A telephone conversation between Trump’s National Security Advisor (NSA) Lt Gen (Retd) Michael Flynn and the Russian Ambassador to the US, Sergey Kislyak in December 2016 after the elections was carried by The Washington Post (WP) and the NYT. The torrent of stories appeared to be a clear and coordinated campaign meant to precipitate Flynn’s fall. Muslim countries have no reason to be unhappy about Flynn’s unceremonious quick exit given his rabid anti-Muslim (and anti-Pakistan) stance. The “Russia connection” is turning into an epic battle between the combined forces of the media and intelligence community with Trump’s aides led by Steve Bannon, White House Strategic Advisor, and Trump’s son-in-law Jared Kushner Senior Advisor in the White House and de facto “Deputy President” for all appearances. So is the “tax” issue which seems to be snowballing!  Writing in the Los Angeles (LA) Times, Doyle McManus says that Trump’s problem is not the deep state but “the broad state”, with intelligence leaks more widespread.  Michael Barbaro in the NTY says an organized network called “Deep State” is trying to undermine the Trump Presidency.

 

Politicians and military governments may come and go but the “Deep State” serves all the regimes playing both sides, stoking the fires among them in turn, this time-honored formula cementing their own “indispensability” and ‘survival’. They (1) keep tabs on all internal developments, howsoever insignificant and (2) thereby tailor their vested interest about particular issues with the national agenda. Electronic and print is an invaluable tool for social media projections of their version of truth, etc. While more careful going after the military whenever they are governing, from within the Information Ministry particularly they can and do create problems given the opportunity for both civilian or military governments.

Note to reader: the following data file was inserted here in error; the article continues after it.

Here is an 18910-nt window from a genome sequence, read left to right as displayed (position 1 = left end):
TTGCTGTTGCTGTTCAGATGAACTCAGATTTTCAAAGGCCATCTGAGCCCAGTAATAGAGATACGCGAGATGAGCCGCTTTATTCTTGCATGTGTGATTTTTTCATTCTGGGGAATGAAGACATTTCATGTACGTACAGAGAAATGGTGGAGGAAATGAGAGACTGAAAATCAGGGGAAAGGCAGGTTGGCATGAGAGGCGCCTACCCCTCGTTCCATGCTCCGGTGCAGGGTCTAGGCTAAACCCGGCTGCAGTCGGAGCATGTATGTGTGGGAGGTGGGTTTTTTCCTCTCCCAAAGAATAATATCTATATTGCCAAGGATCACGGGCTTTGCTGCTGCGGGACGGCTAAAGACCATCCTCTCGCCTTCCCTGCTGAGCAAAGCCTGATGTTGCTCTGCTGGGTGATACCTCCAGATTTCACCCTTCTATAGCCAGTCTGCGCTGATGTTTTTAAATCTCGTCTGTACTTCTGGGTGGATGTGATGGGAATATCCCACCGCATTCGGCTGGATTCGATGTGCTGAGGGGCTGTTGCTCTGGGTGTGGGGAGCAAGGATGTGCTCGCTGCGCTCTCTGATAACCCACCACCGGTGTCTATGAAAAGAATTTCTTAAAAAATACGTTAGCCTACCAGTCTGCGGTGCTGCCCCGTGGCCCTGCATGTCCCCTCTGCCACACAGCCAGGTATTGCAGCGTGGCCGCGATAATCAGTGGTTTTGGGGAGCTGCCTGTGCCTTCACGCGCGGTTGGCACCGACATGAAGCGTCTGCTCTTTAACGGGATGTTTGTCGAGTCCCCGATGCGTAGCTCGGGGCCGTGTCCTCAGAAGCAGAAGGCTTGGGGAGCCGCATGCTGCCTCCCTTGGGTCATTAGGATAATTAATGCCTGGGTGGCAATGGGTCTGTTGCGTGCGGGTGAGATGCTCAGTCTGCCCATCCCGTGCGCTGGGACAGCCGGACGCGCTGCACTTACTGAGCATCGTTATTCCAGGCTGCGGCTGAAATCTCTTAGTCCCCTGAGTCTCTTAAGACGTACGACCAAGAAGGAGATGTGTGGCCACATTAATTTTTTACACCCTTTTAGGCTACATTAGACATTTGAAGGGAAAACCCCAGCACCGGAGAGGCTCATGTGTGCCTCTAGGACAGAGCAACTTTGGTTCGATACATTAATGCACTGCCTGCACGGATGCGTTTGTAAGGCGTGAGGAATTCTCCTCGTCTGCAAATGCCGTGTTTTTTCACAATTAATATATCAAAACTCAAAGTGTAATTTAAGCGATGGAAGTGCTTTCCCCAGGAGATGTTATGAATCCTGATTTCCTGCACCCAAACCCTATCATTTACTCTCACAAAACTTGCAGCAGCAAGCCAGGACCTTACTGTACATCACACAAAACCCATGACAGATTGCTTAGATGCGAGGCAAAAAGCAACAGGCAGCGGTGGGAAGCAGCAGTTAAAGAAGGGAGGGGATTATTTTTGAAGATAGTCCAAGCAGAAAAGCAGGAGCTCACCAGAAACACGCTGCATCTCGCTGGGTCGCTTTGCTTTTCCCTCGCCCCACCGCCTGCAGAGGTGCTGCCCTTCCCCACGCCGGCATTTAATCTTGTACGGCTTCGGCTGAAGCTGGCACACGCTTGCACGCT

The deliberate anti-Pakistan Army agenda by the “deep state” is not only condemnable but a matter of concern. Those propagating Modi’s anti-Pakistan propaganda are committing (and have committed) treason and must be held accountable in a military court, whoever they are. Covering up treason is also treason. Holding a public office or being associated to an office holder compounds this felony. Deepening the misunderstanding between the government and the Army creates bad blood. The fake “Cyril Almeida” story was planted by an obnoxious cabal as part of a dirty campaign to create a rift between the civilian and military leadership. The planting of the false information by a willing pawn was not the work of any politician (or at least a mature one), but of someone with influence in the media. While bureaucrats are willing to fall on their swords, who was being protected when the Federal Minister for Information Pervaiz Rashid loyally became a convenient scapegoat? What was the motive for this blatantly treasonous propaganda coinciding with Modi’s virulent anti-Pakistan tirades? Consider the cryptic ISPR statement after the last Corps Commander’s Conference about the “Dawn Leaks” being discussed!